Abstract

Various one and two-dimensional (1D and 2D) nanomaterials and their combinations are emerging as next-generation sensors because of their unique opto-electro-mechanical properties accompanied by large surface-to-volume ratio and high quality factor. Though numerous studies have demonstrated an unparalleled sensitivity of these materials as resonant nanomechanical sensors under vacuum isolation, an assessment of their performance in the presence of an interacting medium like fluid environment is scarce. Here, we report the mechanical damping behavior of a 1D single-walled carbon nanotube (SWCNT) resonator operating in the fundamental flexural mode and interacting with a fluid environment, where the fluid is placed either inside or outside of the SWCNT. A scaling study of dissipation shows an anomalous behavior in case of interior fluid where the dissipation is found to be extremely low and scaling inversely with the fluid density. Analyzing the sources of dissipation reveals that (i) the phonon dissipation remains unaltered with fluid density and (ii) the anomalous dissipation scaling in the fluid interior case is solely a characteristic of the fluid response under confinement. Using linear response theory, we construct a fluid damping kernel which characterizes the hydrodynamic force response due to the resonant motion. The damping kernel-based analysis shows that the unexpected behavior stems from time dependence of the hydrodynamic response under nanoconfinement. Our systematic dissipation analysis helps us to infer the origin of the intrinsic dissipation. We also emphasize on the difference in dissipative response of the fluid under nanoconfinement when compared to a fluid exterior case. Our finding highlights a unique feature of confined fluid–structure interaction and evaluates its effect on the performance of high-frequency nanoresonators.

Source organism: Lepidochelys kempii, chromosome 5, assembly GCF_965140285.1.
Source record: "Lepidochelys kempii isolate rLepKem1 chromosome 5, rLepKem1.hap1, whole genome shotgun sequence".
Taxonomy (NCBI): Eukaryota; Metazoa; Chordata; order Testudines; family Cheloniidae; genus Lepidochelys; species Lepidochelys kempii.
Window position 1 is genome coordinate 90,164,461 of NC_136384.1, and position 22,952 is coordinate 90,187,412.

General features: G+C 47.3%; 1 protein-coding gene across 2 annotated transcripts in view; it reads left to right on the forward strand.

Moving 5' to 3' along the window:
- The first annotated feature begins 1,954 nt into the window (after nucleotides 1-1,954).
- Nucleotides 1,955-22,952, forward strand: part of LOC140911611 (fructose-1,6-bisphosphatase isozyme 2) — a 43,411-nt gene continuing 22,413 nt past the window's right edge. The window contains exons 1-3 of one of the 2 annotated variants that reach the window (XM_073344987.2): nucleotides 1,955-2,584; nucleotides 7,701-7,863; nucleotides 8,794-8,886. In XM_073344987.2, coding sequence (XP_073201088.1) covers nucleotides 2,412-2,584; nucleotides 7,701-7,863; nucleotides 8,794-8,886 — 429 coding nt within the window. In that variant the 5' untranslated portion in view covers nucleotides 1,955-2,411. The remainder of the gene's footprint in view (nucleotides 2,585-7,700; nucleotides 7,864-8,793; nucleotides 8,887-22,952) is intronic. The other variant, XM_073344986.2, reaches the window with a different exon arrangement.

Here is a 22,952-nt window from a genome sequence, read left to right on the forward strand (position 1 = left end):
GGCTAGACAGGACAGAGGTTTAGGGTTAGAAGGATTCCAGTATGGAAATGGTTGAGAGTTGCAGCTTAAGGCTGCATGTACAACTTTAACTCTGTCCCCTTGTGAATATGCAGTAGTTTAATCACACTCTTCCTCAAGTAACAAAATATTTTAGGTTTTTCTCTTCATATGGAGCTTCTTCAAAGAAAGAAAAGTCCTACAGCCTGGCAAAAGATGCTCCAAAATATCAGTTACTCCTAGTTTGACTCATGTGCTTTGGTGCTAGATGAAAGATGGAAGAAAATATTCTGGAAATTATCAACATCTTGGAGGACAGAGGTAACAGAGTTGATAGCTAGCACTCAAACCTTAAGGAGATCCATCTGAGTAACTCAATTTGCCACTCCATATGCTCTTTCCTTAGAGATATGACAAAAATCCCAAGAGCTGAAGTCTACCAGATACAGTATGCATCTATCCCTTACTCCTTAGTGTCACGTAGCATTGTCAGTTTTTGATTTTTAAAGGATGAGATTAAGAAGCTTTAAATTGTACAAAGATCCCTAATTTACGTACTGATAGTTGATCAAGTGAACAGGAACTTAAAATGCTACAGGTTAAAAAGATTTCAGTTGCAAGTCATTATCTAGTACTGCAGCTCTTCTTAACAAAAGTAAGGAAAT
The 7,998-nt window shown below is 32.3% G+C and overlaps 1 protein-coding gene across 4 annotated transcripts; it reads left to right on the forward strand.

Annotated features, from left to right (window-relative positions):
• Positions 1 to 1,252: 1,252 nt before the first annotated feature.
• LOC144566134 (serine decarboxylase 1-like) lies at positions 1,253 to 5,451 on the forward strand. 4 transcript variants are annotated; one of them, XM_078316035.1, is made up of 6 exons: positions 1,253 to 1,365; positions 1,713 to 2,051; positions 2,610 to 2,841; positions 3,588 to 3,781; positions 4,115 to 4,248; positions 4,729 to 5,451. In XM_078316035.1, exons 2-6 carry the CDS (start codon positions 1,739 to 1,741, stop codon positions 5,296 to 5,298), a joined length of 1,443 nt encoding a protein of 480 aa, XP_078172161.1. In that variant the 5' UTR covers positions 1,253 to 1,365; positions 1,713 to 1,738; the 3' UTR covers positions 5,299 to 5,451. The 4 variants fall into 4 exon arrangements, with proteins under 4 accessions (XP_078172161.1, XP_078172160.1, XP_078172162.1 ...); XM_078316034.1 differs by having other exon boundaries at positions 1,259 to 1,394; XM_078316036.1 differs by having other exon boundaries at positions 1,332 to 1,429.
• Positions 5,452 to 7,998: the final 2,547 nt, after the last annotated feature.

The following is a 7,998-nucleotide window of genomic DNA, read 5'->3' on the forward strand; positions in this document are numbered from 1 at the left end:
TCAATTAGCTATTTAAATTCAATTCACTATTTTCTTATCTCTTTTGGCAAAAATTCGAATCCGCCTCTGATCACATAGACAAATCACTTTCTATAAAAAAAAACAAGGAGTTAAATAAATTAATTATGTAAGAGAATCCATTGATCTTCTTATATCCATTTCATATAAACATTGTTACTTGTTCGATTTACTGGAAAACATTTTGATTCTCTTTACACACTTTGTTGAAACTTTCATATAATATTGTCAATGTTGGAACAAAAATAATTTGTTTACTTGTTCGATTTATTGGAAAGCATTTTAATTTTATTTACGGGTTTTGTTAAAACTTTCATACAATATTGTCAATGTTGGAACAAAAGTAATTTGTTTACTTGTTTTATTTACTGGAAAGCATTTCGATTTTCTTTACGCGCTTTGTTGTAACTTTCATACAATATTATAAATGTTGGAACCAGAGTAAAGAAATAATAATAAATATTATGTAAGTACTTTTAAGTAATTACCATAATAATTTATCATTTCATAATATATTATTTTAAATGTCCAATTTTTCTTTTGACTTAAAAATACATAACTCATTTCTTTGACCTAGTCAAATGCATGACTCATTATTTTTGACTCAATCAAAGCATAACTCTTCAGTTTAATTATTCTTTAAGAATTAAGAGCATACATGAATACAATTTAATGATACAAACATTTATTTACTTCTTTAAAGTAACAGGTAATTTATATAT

Original languageEnglish (US)
Article number2
JournalMicrosystems and Nanoengineering
Volume5
Issue number1
DOIs
StatePublished - Dec 1 2019

ASJC Scopus subject areas

  • Atomic and Molecular Physics, and Optics
  • Materials Science (miscellaneous)
  • Condensed Matter Physics
  • Industrial and Manufacturing Engineering
  • Electrical and Electronic Engineering

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